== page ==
Say the Padres actually surprise the baseball world this time around and win some games into the summer months. Does Preller decide to stay the course and let the current roster and farmhands play out? Or does he consider the landscape – at least a Wild Card, if not a seemingly improbable shot at the NL West crown – and move some of the highly-rated prospects his just acquired for a veteran bat or arm?
All of that is very much a pipe dream when you consider that according to The Sporting News’ annual MLB Yearbook, Preller wants to play the long game:
With the moves to free agency by (Justin) Upton, Ian Kennedy, Will Middlebrooks, Clint Barmes and Josh Johnson, the Padres have opened up $50 million from the past season, which gives Preller payroll flexibility, although it is more likely to be put in reserve for future use or to lure free agents from Latin America or the Far East.
Kennedy and Upton declining qualifying offers for $15.8 million for 2016 means the Padres will receive compensation picks in the 2016 draft if the players sign elsewhere in the offseason [Editor’s note: Kennedy signed with Kansas City, Upton signed with Detroit]. Combined with their own first- and second-round picks, along with a competitive-balance pick after the second round, San Diego could potentially have five selections before the third round.
It could be argued that no newly-minted, first time general manager has jumped off the diving board – and subsequently missed the pool – by as wide of a margin as Preller did a year ago. Padres management put a lot of faith in him when he was hired away from the Texas Rangers, where he was groomed for the position as assistant general manager. In turn, ownership allowed him an incredible amount of flexibility (for San Diego, that is) in putting together a competitive roster. This plan backfired and in a sense of saving face, Preller had rapidly deconstructed a roster he so bullishly pulled together. And now in Year 2 as general manager, he has to be as savvy in retreat as he was on approach, while still convincing both the Padre faithful (and in turn, ownership) that he is still the right man for the job.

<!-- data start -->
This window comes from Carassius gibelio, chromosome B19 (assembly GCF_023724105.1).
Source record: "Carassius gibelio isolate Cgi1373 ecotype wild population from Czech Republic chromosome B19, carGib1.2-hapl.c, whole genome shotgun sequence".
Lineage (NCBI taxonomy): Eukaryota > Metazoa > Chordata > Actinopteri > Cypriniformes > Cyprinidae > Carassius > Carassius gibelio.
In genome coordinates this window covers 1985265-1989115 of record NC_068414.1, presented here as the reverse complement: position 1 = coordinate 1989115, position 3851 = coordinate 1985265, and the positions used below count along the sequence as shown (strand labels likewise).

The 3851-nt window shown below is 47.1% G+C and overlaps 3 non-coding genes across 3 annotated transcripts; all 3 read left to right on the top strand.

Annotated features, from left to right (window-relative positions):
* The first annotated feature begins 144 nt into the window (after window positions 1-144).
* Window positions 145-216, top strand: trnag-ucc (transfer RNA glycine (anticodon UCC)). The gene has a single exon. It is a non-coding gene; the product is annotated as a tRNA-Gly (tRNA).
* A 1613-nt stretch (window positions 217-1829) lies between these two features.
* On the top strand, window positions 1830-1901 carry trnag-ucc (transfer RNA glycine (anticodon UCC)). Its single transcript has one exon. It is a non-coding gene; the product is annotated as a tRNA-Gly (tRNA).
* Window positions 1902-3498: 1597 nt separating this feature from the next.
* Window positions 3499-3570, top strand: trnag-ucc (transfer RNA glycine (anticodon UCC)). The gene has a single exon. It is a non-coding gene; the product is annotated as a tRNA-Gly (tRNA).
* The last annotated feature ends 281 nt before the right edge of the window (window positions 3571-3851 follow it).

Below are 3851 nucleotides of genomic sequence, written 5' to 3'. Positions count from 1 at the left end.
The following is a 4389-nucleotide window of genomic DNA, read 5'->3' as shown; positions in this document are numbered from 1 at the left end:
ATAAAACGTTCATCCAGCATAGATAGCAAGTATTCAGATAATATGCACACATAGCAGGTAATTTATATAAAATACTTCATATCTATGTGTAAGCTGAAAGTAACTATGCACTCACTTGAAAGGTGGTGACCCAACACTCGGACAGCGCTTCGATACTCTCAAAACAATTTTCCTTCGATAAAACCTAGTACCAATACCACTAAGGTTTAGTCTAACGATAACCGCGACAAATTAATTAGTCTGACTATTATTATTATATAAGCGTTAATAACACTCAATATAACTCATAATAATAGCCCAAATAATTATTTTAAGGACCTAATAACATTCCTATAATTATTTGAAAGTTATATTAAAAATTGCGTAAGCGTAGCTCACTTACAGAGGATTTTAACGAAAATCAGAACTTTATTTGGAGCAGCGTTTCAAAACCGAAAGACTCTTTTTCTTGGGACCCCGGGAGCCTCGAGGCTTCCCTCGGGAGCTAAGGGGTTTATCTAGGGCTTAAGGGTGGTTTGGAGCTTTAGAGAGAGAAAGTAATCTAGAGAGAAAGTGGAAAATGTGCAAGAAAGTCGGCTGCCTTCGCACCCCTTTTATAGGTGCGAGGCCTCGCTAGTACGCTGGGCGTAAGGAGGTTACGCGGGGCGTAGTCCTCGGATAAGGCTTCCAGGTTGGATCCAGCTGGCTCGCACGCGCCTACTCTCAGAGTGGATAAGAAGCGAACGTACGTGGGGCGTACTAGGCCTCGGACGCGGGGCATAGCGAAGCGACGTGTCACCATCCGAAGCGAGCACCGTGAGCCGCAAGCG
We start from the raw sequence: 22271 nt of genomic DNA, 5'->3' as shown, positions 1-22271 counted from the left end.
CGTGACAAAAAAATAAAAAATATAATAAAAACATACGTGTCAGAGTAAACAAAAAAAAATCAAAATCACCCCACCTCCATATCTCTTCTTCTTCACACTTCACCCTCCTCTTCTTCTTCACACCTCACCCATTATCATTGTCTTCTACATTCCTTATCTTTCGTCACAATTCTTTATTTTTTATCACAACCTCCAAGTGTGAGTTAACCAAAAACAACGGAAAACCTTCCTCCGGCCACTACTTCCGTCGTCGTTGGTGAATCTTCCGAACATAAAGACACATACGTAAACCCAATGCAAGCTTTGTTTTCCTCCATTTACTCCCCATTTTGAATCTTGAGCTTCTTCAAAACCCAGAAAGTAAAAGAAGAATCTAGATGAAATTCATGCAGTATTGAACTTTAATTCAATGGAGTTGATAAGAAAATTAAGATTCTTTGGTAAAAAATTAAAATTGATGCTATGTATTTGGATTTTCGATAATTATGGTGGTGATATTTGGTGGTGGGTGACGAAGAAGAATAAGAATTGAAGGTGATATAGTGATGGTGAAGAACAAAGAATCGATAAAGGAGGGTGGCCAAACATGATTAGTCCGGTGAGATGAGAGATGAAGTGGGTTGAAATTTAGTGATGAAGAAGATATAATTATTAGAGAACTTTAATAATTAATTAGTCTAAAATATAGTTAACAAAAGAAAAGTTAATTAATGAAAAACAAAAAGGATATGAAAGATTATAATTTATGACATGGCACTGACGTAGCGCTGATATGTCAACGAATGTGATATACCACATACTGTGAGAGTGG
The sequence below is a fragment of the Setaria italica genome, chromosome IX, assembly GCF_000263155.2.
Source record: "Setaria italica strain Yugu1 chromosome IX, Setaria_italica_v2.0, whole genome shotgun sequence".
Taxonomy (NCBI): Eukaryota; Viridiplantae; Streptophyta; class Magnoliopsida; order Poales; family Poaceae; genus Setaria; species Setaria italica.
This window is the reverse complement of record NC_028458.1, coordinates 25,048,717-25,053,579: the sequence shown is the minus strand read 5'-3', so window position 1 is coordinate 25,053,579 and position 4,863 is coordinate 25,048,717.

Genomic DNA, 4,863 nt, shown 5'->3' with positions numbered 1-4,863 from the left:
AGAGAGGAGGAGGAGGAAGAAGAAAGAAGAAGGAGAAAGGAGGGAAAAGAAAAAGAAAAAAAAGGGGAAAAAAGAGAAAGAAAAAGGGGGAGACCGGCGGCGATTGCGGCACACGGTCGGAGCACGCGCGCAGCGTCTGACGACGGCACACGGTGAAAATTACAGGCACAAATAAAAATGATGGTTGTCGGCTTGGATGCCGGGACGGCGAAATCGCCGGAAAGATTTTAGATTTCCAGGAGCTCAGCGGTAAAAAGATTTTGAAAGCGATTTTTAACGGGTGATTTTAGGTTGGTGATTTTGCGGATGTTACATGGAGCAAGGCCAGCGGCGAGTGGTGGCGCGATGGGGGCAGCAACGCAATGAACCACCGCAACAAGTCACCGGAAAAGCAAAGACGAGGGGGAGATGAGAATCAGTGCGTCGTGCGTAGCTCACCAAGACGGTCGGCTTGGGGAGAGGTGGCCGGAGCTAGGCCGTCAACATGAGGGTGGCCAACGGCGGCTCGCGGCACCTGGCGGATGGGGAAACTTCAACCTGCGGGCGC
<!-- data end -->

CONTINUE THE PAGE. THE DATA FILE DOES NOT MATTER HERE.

Padres fans have been waiting for the future for some time now. Yet in a bold offseason a year ago, on the surface it appeared as if A.J. Preller wanted to knock down division rivals in short order. Though it is fair to wonder if there was a point to even shaking up the roster in back to back seasons, Preller saw an opportunity to restock what he felt was a middle-of-the-road minor league system with little upside over time. And while those departed free agents have Preller to thank for their fattened wallets, there’s a chance that Padres fans may someday do the same, no matter how exhausted of patience people have become in San Diego.
Jason is the editor-in-chief here at TSFJ. In addition to a past life as a research analyst in advertising, television and online media, he spent seven seasons as the New York Beacon’s beat writer for the New York Giants. Jason has written for Yardbarker, Dime Magazine, Decider, Awful Announcing and The Week. He is also a member of his high school’s 4th period gym class floor hockey champions.
He shares more of his perspectives at jasonclinkscales.com.